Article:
Based on what we knew from the original SARS virus and the similarity with SARS-CoV-2 (the cause of COVID-19), we expected ferrets to be one of the species that could be susceptible to infection with the latter. When ferrets were infected with the SARS virus, they got sick (unlike cats that just shed the virus). Various experimental studies are underway internationally to look at susceptible species, both to understand the virus but also in large part to develop an experimental model (for things like vaccine research).
So, it’s not surprising to see that ferrets are susceptible to SARS-CoV-2 infection, as described in a pre-proof manuscript from the journal Cell Host & Microbe (Kim et al. 2020). It’s a small but important study.
The short version:
- Ferrets were experimentally infected and developed fever, lethargy and cough.
- Ferrets in direct contact with infected ferrets got sick too.
- Ferrets in adjacent cages got infected (i.e. virus was passed to them) but they didn’t get sick, showing that the virus was spread by indirect contact, but that the amount of virus spread this was was probably low and not enough to cause disease.
The longer version:
- They inoculated 2 ferrets intranasally with the virus. Two days later, they put some uninfected ferrets in the same cages and put some other uninfected ferrets in adjacent cages.
- This was repeated three times (6 infected and 12 exposed in total, plus 6 uninfected ferrets as controls).
- Blood, nasal washes, saliva, urine and feces were tested for the presence of the virus every other day for 12 days.
- After inoculation, ferrets developed a fever, decreased activity and occasional coughs. None died. Virus was detectable by day 2 after infection and viral levels were highest in nasal secretions. (That’s not surprising.)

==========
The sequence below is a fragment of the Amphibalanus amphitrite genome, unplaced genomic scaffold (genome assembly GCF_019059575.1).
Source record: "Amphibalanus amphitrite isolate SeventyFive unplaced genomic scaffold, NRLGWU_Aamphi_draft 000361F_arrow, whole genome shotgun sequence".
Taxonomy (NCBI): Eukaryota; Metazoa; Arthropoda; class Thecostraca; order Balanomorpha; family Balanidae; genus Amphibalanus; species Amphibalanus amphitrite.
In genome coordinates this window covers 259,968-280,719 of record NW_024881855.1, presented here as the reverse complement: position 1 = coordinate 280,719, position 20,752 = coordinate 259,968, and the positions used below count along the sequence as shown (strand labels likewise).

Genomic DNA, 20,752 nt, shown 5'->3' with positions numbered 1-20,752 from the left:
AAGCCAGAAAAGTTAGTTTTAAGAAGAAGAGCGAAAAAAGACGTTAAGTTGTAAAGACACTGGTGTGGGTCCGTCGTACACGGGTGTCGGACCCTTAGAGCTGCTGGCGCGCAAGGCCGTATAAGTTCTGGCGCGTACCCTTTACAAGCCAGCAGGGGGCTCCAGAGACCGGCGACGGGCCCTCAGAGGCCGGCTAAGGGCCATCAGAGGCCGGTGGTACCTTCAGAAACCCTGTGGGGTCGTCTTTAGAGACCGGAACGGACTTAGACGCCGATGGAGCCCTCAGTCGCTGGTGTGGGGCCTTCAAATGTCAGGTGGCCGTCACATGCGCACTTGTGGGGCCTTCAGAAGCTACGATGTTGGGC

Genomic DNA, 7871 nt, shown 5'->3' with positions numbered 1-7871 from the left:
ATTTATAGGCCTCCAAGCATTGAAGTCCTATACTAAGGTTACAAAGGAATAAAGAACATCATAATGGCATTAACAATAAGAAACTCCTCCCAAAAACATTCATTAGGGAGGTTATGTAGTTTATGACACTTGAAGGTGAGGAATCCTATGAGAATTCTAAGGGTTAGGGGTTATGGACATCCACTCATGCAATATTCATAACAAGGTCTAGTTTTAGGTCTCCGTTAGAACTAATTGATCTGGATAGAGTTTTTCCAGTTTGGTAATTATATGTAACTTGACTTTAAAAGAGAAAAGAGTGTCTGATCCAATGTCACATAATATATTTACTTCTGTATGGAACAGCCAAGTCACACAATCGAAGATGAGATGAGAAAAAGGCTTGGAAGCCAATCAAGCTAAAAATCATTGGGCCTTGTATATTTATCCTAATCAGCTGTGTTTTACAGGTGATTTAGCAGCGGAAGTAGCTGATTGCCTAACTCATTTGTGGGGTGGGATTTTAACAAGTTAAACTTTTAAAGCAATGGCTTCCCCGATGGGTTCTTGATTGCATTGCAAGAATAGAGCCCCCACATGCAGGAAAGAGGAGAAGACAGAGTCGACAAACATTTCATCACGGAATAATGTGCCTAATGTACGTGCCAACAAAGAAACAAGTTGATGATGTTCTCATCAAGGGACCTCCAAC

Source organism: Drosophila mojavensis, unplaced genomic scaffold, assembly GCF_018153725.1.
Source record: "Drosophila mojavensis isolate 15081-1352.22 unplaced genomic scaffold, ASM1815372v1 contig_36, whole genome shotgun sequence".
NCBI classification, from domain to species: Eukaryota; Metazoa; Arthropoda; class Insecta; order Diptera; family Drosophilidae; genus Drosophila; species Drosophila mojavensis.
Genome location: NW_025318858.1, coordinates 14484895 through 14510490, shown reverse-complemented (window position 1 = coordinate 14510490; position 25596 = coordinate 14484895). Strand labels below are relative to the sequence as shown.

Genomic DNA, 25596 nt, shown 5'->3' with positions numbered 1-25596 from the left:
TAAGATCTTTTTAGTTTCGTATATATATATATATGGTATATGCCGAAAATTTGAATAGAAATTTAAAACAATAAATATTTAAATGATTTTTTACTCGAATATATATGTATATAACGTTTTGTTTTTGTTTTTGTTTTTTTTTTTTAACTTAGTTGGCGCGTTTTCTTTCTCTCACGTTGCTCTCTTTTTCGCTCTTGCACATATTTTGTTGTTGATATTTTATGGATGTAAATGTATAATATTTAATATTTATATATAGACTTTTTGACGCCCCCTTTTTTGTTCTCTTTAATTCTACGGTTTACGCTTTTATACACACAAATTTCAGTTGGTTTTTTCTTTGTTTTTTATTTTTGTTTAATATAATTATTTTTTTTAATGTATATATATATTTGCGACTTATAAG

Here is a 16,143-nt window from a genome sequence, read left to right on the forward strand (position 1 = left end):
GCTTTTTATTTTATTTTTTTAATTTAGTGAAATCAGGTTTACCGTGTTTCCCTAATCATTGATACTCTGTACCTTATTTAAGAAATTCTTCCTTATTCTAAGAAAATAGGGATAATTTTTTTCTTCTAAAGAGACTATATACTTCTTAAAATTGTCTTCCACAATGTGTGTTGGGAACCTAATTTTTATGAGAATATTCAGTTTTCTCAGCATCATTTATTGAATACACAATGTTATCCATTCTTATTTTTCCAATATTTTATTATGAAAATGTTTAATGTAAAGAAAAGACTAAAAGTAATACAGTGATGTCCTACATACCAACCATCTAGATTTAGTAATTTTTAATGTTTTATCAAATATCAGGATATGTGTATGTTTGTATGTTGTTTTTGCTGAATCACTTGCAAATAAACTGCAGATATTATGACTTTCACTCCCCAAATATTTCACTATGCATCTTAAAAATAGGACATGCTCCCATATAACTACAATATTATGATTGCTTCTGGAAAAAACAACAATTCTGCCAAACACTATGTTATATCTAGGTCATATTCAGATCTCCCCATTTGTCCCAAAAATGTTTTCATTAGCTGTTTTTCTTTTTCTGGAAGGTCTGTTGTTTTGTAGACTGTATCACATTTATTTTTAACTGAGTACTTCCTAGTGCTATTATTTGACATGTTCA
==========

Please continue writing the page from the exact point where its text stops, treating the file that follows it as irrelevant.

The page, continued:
- Peak viral levels were on day 4 and persisted to day 8. All were negative at day 10. In addition to nasal shedding, lower levels of virus were found in saliva, feces and urine on days 2-8. Low levels were found in blood for a shorter period of time.
- In addition to detection of viral nucleic acids (i.e. not necessarily live virus) by PCR, live virus was also isolated.
- That’s not surprising since infected ferrets were able to pass the virus on to other ferrets, but is an important finding nonetheless. Studies that involve PCR always end up raising questions about whether live or dead virus was detected. Virus was also found in tissue samples from another group of infected ferrets. Overall, there’s no doubt these ferrets were truly infected.
- All 6 ferrets that had direct contact with the infected ferrets developed fevers and decreased activity. These ferrets were all infected, as virus was detected in nasal samples by day 4 after they were put into contact with the experimentally infected ferrets. Virus was also found in saliva and feces.
- None of the indirect contact ferrets (those in adjacent cages) showed any signs of illness. However, they were infected. This raises a few interesting points:
- One is the potential for aerosol transmission (the authors say “airborne’” but I assume that’s unlikely and I’ll bet there will be some debate over their use of that term).
- The other is that the lower level of exposure from indirect contact possibly accounted for the lack of disease (although we can’t get too carried away with conclusions based on what happened to 6 healthy adult ferrets).
- By 12 days after infection, all ferrets were back to normal.
This study was focused on seeing if ferrets would be a good experimental model (and it looks like they would be, getting consistently sick but not seriously ill).
What does this mean for pet ferrets and their owners?
Not much beyond what we’ve already said.
- If you’re sick, stay away from your ferret.
- If a ferret is exposed to an infected person, keep it away from other people (and other pets).
- Veterinarians should continue to ask owners about household COVID-19 exposure to help protect themselves from the owners, but also to consider potential issues when caring for their pets.